Californian gold rush

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Advertising poster from 1849 for ship passages to California during the gold rush

During the California gold rush from 1848 to 1854, thousands sought their fortune as gold diggers in California . The official nickname of California's Golden State is derived from the California gold rush .


On January 24, 1848, James W. Marshall discovered the first gold nugget at Sutter's Mill , the construction site for a sawmill on the Neu-Helvetien ranch of the Swiss Johann August Sutter . As the ranch workers divulged the find despite Sutter's instructions, the first people from California soon rushed to the gold fields. The San Francisco press reported the gold discoveries in March 1848 and the New York Herald only on August 19. A gold rush developed.

The gold rush triggered the large flows of settlers after a speech given by President James K. Polk to Congress in December 1848. Polk used the gold finds to justify the 1846/47 American-Mexican War over California. This officially confirmed the gold discoveries in California.

As a result, several hundred thousand people moved to California in the next few years to seek their fortune. Between January 1848 and December 1849, San Francisco grew from 1,000 to 25,000 residents. The emigration to other parts of the country had profound effects on the local companies in some cases: a Californian newspaper had to stop its publication because it no longer had any workers, dozens of ships were moored in front of San Francisco because the sailors moved to the gold fields immediately upon arrival.

Traditional pan for
panning for gold

Only a few gold diggers got really rich, but most didn't and those who did find gold often gambled it away or had to pay very high prices for simple goods. In 1849, for example, an egg cost one dollar, old newspapers could be sold for ten dollars apiece, and money was loaned out at five percent per week. Dealers and merchants were therefore among the winners of the gold rush, for example Levi Strauss .

Uncontrolled human immigration also caused major problems: from 1849 to 1851, San Francisco burned six times. The hygienic conditions were catastrophic, fleas and rats spread. In the winter of 1851 a cholera epidemic broke out.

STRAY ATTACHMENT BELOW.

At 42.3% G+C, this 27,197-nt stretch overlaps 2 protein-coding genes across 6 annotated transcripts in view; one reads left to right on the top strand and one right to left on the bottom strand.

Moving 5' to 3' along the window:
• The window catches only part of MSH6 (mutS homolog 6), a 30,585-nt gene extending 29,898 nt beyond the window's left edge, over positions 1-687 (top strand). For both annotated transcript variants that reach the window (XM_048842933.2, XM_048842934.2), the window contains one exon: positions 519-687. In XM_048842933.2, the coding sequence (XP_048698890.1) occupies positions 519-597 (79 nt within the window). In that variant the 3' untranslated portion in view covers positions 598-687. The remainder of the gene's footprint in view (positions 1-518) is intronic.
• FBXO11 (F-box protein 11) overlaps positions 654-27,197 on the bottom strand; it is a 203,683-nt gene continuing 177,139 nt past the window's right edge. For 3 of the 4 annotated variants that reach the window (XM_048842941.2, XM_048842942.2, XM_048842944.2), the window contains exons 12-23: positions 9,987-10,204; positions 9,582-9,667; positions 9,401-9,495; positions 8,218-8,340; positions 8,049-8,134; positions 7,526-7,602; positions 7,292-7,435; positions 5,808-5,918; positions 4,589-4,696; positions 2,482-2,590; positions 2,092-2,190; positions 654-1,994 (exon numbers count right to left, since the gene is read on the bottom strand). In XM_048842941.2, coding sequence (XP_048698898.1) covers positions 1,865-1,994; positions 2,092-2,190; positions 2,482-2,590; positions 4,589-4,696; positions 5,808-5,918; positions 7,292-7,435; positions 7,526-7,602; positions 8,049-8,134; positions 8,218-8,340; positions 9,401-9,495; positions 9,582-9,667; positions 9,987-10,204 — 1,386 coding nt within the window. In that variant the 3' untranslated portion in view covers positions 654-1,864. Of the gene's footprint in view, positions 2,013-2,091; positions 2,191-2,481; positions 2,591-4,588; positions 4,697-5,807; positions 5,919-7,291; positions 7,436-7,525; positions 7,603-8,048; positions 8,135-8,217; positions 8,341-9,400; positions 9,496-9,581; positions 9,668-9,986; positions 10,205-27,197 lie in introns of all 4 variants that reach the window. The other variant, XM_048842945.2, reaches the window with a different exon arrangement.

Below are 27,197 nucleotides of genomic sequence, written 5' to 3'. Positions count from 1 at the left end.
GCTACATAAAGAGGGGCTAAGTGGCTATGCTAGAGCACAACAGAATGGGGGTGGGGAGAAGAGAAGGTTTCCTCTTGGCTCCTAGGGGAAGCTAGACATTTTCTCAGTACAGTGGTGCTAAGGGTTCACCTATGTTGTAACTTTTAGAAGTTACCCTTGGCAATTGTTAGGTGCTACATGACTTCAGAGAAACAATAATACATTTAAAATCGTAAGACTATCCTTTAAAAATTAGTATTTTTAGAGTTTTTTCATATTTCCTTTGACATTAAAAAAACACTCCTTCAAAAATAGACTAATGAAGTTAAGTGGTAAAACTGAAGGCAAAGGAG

At the start of the Spanish Mission, California's Native American population was estimated at around 310,000. At the end of the Mexican era, before the gold rush, only about 150,000 Indians lived in what would later become the state. By 1870 there were only 31,000 left. In contrast, there was the development of the inhabitants of European descent: In 1850 the US administration registered a total population of California of approx. 92,000, which rose to approx. 560,000 inhabitants by 1870. Over 60 percent of the Indians had died of diseases brought by prospectors. Countless Indians have been driven from their land and massacred. On scalps of Indians premiums were exposed children of Indians like slaves sold. The extraction of gold released over 7,000 tons of mercury , which poisoned rivers and lakes.

California gold fields

Due to its wealth and because of its rapidly growing population, California became the 31st state in the Union (USA) on September 9, 1850.

From 1854 gold mining was carried out industrially, which meant that the time of private gold diggers was over.

Neither Sutter nor Marshall could profit from the gold: Marshall died completely destitute, Sutter lost most of his vast possessions, which once comprised large parts of California.

See also



Novels and short stories

TV documentary

  • The gold rush. The key period in US history (Original title: The American Experience. The Gold Rush ), 52 minutes, USA 2006. Producers: Randall MacLowry, Laura Longsworth. Directed by Randall MacLowry. In the “American Experience” series. First broadcast: arte , September 29, 2012.

Web links

Commons : California Gold Rush  - collection of images, videos, and audio files

Individual evidence

  1. ^ Tad Beckman: Historical Sketch of the California Indians: Statehood. Harvey Mudd College, 1997.
  2. US Census Bureau: California Population Statistics (PDF; 18 kB).